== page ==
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Influence of indoor-cat group size and dominance rank on urinary cortisol levels

By M. Lichtsteiner, D. C. Turner

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Domestic cats (Felis silvestris catus) are often housed indoors both singly and in groups. However, there is a lack of studies dealing with cat-cat relationships, group composition and effects of environmental parameters on the well-being of privately-owned cats. One way to index the effects of stressful situations is to measure glucocorticoid levels, as glucocorticoids are released from the adrenal cortex in response to stress-induced activation of the hypothalamic-pituitary-adrenal axis. Therefore, we investigated the influence of single and group housing on basal urinary cortisol levels of indoor-only domestic cats in private households, taking into account dominance status and environmental parameters. Urine samples were collected non-invasively by owners from six single-housed cats and six alpha-omega animal pairs of multi-cat households. Dominance status in group-housed cats was determined by competition test series. Additionally, we compared cortisol levels of privately-owned cats with those of shelter cats. Results showed that basal urinary cortisol levels of cats in private households are neither influenced by housing style (single cat vs multi cat) nor by individuals' dominance status. Correlations indicated a positive influence of human density, number of persons per household, and number of m2 available to cats on basal urinary cortisol levels, whereas cat-related parameters such as number of cats per household, number of m2 per cat, and number of persons per cat, did not have any significant influence on basal urinary cortisol levels. A comparison of basal urinary cortisol levels of privately-owned and shelter cats revealed no influence of location (private household, shelter) and group type (single, group [dominant or subordinate]) on basal urinary cortisol levels. This study is the first to investigate basal urinary cortisol levels of domestic cats in private households and an animal shelter considering housing style, dominance status, and environmental parameters.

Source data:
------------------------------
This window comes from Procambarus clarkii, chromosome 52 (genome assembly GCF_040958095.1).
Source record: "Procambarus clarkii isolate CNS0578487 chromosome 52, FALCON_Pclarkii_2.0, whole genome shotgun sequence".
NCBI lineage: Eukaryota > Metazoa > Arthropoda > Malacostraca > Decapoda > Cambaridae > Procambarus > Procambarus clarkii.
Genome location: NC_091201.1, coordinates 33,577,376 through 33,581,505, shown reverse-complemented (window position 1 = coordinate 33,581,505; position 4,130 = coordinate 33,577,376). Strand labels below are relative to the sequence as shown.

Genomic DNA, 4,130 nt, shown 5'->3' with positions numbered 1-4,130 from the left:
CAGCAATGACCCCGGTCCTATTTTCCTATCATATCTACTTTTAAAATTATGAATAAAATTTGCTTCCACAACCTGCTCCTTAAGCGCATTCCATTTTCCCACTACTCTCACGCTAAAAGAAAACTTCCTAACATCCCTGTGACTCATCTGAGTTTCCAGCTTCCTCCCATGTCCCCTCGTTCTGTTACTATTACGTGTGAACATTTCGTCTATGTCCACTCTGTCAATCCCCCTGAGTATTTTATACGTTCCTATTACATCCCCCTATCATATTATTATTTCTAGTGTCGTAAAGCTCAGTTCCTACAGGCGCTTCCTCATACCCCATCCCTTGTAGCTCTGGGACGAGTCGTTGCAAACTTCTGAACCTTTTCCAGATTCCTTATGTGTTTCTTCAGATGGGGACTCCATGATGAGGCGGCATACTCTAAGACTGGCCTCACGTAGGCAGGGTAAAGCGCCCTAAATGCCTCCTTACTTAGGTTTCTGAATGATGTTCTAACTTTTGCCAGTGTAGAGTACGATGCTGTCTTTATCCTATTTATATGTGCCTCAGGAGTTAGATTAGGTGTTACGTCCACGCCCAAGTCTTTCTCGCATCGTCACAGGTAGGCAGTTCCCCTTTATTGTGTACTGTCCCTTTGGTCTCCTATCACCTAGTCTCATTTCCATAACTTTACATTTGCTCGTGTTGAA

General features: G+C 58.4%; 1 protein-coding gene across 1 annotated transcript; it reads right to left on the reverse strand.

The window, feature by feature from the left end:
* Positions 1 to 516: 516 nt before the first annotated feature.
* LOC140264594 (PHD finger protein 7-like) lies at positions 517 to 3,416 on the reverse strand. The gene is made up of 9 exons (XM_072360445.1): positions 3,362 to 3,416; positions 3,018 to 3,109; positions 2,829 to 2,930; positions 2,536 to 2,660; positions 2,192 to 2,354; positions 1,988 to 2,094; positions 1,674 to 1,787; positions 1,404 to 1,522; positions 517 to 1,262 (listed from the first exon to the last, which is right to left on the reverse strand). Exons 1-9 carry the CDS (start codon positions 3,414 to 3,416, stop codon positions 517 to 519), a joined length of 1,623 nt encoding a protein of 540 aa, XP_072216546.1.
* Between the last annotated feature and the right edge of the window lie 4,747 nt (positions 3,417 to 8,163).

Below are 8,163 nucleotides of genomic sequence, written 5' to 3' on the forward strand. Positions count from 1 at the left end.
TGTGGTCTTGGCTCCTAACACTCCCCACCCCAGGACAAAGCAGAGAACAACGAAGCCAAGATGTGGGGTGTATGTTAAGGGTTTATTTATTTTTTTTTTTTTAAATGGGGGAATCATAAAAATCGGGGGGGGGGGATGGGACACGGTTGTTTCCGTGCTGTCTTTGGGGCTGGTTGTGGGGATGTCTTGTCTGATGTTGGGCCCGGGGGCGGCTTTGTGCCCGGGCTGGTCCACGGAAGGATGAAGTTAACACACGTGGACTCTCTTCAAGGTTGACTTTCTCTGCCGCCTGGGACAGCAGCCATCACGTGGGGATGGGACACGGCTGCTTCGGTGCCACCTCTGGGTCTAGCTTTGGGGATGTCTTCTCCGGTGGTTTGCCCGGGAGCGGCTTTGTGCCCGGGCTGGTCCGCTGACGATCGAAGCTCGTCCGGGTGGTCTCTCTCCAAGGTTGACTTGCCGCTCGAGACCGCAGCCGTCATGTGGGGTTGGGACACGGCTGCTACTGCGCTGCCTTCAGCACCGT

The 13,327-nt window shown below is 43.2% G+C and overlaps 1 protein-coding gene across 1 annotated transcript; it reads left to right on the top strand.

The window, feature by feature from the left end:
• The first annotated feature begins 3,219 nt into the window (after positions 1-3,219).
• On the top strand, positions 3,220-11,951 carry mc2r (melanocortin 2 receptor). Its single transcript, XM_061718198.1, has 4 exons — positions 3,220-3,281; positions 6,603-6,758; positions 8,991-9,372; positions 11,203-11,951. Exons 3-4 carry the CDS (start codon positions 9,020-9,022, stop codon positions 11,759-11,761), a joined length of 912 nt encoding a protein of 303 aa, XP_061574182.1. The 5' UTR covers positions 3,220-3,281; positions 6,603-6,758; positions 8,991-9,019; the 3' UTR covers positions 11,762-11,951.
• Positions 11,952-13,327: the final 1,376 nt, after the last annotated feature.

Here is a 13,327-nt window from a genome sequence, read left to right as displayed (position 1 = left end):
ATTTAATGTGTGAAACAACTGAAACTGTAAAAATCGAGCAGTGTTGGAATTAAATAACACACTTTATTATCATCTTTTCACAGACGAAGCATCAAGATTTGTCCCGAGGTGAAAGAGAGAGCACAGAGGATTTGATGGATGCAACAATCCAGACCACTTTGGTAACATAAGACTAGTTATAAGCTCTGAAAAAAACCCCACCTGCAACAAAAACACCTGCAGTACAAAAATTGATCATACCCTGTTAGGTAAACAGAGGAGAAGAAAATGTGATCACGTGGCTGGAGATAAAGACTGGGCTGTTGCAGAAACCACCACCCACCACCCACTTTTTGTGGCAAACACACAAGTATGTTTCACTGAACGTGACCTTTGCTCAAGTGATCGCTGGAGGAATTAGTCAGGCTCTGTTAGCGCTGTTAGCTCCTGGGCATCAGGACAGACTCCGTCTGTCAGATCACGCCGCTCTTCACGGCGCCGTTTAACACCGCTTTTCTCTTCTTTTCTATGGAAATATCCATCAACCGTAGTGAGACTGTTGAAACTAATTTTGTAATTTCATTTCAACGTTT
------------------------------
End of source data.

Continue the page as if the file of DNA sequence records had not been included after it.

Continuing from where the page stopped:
Date 2008
Publication Title Animal Welfare
Volume 17
Issue 3
Pages 215-237
ISBN/ISSN 0962-7286
Language English
Author Address Speerstrasse 5, CH-8854 Siebnen, Switzerland.
Cite this work

Researchers should cite this work as follows:

  1. Adrenal glands
  2. Animal behavior
  3. Animal housing
  4. Animal rights
  5. Animal welfare
  6. Buildings
  7. Cats
  8. Cortisol
  9. Dominance
  10. Glucocorticoids
  11. Group housing
  12. Group size
  13. Hormones
  14. Households
  15. Hydrocortisone
  16. Mammals
  17. peer-reviewed
  18. Primates
  19. Research
  20. samples
  21. Stress
  22. Studies
  23. Techniques
  24. urine
  1. peer-reviewed